Planetary System Detected Around SETI@home Target Star
Posted by Amir Alexander
2007/11/08 11:00 CST
When first discovered over a decade ago they appeared as lonely giants, circling their home stars in splendid isolation amid the emptiness of interstellar space. Then, as more and more exoplanets were detected, some of them clustered together in groups of twos and threes orbiting the same star. And now, at last, a fully formed planetary system, with five different planets of varying sizes and orbits has been found, orbiting a star more than 40 light years away. Significantly, it is the very same star, 55 Cancri, that was one of the chief targets of the SETI@home reobservations at Arecibo in March 2003.
The discovery was announced on November 6 by the California and Carnegie Planet Search Team, a group of veteran planet hunters responsible for detecting more than half of the exoplanets known to date. The group has been observing 55 Cancri, for 19 years now, gathering radial velocity data in search of the slight wobbles that indicate the presence of orbiting planets. Their persistence is clearly paying off. The exceptionally long observation record has enabled the researchers to detect the telltale signs of orbiting planets one by one in the data, and there may still be more to come. “We probably still don’t have all the planets” said team member Debra Fischer of San Francisco State University, who is lead author on the forthcoming article on the recently discovered fifth planet. “We are pulling out one thread at a time, disentangling all these orbits” she added; “I think it’s amazing what we’ve been able to do with the system."
55 Cancri, as its name suggests, is the 55th brightest star in the constellation Cancer. It is similar in mass to our Sun, though older and somewhat dimmer, and it is located only 41 lightyears away – practically in our galactic back yard. Remarkably, as the outlines of the star's planetary system gradually emerged, it became clear that its basic architecture resonates strongly with that of our own solar system. 55 Cancri's system includes one giant planet, four times the mass of Jupiter, orbiting at a Jupiter-like 6 astronomical units (AU) from the star, and four smaller planets orbiting inside 0.8 AU, with an enormous gap in between. Compare that with our own solar system, where giant Jupiter orbits at an average distance of 5.2 AU from the Sun, and the four smaller inner planets are all congregated within 1.5 AU from the Sun.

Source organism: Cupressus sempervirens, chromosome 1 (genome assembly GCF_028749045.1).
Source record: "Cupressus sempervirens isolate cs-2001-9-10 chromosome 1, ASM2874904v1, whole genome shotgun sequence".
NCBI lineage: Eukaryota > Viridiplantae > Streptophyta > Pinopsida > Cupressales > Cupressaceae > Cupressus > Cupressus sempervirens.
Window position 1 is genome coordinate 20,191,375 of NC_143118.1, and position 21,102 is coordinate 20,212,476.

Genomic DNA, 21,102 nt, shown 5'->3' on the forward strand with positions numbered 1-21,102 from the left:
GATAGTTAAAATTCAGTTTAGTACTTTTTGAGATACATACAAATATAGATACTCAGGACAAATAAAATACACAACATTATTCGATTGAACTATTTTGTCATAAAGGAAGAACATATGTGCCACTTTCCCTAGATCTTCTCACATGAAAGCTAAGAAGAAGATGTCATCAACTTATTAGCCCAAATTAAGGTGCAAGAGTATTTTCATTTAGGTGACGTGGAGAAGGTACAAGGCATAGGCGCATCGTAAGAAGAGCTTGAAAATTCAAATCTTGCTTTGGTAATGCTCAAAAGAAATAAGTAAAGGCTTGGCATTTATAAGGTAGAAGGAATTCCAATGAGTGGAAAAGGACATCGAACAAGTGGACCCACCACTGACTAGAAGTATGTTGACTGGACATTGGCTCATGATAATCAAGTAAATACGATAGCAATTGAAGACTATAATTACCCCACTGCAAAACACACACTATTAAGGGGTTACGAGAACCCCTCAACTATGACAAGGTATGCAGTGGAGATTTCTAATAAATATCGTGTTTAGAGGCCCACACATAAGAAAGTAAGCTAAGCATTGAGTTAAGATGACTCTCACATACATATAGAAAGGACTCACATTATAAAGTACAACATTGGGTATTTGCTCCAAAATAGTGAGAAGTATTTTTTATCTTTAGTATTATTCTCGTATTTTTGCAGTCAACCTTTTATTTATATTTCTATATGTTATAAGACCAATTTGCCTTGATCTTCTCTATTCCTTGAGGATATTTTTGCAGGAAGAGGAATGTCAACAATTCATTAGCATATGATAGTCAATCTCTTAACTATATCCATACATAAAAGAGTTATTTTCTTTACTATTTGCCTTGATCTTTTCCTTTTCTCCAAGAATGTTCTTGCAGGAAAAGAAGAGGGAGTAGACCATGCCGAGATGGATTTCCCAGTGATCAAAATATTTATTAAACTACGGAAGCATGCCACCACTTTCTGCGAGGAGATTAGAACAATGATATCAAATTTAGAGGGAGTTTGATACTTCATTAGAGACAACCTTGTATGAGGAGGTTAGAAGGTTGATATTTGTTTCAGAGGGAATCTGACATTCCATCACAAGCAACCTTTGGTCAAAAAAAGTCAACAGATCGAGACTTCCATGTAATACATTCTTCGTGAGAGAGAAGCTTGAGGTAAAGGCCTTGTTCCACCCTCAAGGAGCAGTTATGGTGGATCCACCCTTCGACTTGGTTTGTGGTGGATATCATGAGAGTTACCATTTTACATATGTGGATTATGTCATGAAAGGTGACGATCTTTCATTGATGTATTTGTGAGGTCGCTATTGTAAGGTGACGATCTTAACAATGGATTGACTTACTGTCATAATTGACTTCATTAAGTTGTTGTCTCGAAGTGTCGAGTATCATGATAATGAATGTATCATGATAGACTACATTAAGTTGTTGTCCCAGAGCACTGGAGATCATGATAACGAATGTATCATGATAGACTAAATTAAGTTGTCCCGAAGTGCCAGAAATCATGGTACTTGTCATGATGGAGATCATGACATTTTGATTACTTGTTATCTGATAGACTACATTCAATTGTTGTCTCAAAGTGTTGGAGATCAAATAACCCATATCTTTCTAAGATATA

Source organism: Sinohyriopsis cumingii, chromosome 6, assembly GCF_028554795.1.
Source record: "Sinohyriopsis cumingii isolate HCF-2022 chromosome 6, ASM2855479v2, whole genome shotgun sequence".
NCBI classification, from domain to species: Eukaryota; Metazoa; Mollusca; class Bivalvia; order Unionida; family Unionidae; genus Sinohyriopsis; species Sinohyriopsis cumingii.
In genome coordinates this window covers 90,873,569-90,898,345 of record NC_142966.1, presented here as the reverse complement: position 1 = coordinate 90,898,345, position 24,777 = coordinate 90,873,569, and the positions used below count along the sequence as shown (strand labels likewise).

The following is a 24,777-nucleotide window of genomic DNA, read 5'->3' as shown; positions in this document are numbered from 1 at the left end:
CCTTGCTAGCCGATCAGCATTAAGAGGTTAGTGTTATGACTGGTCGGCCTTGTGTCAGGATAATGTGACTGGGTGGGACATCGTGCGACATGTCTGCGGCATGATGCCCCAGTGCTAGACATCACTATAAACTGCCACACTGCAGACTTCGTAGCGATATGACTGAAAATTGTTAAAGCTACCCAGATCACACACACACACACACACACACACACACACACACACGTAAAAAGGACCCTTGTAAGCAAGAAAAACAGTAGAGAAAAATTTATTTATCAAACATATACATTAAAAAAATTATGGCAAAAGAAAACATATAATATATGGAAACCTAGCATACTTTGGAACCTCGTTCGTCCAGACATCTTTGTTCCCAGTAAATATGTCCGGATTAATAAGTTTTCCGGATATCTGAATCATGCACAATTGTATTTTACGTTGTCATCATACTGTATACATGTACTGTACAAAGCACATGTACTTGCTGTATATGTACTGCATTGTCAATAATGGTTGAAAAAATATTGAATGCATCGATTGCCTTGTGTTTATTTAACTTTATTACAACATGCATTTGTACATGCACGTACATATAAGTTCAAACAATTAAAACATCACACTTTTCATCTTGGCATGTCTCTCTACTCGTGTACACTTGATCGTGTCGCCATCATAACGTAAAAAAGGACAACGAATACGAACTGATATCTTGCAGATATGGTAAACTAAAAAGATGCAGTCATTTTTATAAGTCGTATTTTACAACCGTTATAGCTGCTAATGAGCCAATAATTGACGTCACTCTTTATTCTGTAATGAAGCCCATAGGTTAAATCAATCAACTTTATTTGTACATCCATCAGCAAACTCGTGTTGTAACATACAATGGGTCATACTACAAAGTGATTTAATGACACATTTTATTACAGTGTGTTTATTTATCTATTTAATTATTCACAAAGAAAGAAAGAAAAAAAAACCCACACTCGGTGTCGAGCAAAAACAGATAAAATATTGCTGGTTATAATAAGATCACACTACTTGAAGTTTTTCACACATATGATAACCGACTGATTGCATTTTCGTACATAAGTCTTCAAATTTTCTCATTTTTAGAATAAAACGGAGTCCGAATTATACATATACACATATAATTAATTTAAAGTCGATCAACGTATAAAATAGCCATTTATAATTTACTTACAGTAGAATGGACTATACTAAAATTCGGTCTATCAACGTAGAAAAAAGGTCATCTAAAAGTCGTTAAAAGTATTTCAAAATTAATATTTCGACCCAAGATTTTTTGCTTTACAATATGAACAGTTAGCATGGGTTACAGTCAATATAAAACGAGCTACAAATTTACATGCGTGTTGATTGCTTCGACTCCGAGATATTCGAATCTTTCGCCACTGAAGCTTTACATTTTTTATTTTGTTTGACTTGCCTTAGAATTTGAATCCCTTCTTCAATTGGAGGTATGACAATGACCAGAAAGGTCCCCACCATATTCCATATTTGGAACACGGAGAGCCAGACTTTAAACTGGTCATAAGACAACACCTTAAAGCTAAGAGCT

Researchers find such similarities suggestive. The giant gap in the 55 Cancri system between the outermost giant planet and the one next in, notes team leader Geoffrey Marcy of U.C. Berkeley, is where one would expect to find Earth like rocky planets. In fact, Fischer notes, any planet within this gap must be relatively small, or it would destabilize the orbits of the known planets. And while the detection of such distant Earths is currently beyond the capacity of planet hunting technology, Marcy believes that this will soon change. Within five years, he predicts, continued observations may reveal the presence of rocky planets around 55 Cancri.